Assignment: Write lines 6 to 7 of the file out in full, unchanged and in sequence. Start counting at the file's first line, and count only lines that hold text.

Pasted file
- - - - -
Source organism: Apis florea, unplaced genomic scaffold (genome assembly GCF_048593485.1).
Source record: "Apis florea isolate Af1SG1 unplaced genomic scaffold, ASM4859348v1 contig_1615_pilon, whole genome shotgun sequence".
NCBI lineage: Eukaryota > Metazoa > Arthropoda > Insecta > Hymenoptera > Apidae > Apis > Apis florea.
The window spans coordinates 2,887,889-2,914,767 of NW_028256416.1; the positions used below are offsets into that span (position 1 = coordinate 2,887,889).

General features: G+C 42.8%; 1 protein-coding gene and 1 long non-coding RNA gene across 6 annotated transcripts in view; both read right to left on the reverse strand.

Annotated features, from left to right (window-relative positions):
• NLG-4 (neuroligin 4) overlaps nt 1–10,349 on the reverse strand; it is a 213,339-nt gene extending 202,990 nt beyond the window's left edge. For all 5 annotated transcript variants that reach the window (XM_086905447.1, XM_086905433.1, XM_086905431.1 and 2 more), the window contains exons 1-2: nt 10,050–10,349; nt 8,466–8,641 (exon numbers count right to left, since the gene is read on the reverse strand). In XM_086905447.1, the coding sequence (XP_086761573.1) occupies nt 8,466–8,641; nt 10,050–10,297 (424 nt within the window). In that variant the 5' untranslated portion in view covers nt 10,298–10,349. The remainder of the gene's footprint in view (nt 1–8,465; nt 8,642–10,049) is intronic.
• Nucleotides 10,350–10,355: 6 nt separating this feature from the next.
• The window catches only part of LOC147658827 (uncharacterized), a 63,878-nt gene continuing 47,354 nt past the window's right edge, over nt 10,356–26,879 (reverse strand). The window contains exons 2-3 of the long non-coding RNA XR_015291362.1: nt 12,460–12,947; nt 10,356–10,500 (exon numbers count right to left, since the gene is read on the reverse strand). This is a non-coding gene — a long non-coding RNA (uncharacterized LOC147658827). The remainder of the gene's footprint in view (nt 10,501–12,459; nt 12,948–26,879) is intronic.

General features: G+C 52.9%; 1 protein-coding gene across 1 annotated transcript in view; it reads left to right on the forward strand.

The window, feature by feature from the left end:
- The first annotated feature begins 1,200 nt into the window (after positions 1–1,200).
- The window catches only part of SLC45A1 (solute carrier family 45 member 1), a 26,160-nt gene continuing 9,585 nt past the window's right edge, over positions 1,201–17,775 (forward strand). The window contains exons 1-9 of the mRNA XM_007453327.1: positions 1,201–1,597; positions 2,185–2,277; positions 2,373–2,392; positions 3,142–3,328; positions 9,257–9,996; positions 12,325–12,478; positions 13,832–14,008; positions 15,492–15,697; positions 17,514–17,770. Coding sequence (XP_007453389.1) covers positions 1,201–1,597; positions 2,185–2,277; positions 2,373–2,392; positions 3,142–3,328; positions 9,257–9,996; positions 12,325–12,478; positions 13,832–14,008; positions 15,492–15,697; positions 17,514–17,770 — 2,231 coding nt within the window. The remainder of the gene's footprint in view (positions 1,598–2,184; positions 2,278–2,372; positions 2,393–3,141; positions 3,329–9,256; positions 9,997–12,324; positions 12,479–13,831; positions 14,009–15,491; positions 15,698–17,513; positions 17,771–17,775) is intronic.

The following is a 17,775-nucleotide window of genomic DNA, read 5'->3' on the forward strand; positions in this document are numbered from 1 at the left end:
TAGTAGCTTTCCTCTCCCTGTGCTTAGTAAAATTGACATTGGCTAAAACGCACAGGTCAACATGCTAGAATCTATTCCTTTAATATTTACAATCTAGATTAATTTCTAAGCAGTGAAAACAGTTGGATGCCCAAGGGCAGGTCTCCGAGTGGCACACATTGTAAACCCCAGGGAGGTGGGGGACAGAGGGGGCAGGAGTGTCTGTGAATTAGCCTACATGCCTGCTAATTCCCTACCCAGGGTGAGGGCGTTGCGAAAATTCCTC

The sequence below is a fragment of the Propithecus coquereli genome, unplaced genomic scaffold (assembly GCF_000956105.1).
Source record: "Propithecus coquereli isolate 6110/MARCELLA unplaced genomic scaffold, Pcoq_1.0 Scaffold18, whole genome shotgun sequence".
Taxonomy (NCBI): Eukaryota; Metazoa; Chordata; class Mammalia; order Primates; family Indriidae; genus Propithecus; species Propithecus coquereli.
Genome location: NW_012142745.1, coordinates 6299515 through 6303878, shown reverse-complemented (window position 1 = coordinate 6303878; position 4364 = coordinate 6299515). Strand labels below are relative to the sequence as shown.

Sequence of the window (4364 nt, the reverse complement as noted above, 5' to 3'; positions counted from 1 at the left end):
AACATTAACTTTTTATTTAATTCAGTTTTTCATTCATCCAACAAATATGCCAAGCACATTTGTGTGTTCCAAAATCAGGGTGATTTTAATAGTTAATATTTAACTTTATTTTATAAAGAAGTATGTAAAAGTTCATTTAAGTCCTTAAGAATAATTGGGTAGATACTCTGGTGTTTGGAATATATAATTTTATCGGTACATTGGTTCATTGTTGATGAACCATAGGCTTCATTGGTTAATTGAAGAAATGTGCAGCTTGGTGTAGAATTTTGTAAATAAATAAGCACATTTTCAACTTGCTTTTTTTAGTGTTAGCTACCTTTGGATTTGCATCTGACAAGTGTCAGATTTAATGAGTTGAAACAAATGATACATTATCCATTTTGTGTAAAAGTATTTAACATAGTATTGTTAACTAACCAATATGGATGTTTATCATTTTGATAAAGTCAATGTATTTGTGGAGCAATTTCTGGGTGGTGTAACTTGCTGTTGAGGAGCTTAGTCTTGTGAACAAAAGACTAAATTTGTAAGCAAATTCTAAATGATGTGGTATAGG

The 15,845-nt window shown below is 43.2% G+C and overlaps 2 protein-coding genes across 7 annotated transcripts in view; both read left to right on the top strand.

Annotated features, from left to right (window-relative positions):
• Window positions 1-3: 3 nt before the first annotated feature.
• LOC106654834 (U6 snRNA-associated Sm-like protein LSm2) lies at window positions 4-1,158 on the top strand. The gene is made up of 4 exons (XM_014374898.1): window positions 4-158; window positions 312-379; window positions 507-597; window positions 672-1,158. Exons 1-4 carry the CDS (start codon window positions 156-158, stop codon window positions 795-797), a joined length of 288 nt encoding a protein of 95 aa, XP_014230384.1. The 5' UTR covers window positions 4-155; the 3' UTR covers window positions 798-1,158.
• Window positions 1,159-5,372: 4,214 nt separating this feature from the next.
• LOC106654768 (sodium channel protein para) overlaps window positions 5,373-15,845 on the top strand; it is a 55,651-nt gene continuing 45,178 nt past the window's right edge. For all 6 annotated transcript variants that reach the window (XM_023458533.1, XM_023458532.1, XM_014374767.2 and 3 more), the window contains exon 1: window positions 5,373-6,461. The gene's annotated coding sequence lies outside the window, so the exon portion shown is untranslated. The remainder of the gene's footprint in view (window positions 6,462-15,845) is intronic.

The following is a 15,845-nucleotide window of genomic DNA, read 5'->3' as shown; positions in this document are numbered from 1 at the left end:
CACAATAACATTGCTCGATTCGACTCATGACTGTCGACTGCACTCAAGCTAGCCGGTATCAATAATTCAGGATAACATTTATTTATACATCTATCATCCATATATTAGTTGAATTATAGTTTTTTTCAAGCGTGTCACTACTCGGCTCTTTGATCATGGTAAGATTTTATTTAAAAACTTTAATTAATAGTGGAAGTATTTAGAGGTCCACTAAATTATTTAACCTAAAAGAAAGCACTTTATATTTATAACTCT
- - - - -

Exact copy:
Annotated features, from left to right (window-relative positions):
• NLG-4 (neuroligin 4) overlaps nt 1–10,349 on the reverse strand; it is a 213,339-nt gene extending 202,990 nt beyond the window's left edge. For all 5 annotated transcript variants that reach the window (XM_086905447.1, XM_086905433.1, XM_086905431.1 and 2 more), the window contains exons 1-2: nt 10,050–10,349; nt 8,466–8,641 (exon numbers count right to left, since the gene is read on the reverse strand). In XM_086905447.1, the coding sequence (XP_086761573.1) occupies nt 8,466–8,641; nt 10,050–10,297 (424 nt within the window). In that variant the 5' untranslated portion in view covers nt 10,298–10,349. The remainder of the gene's footprint in view (nt 1–8,465; nt 8,642–10,049) is intronic.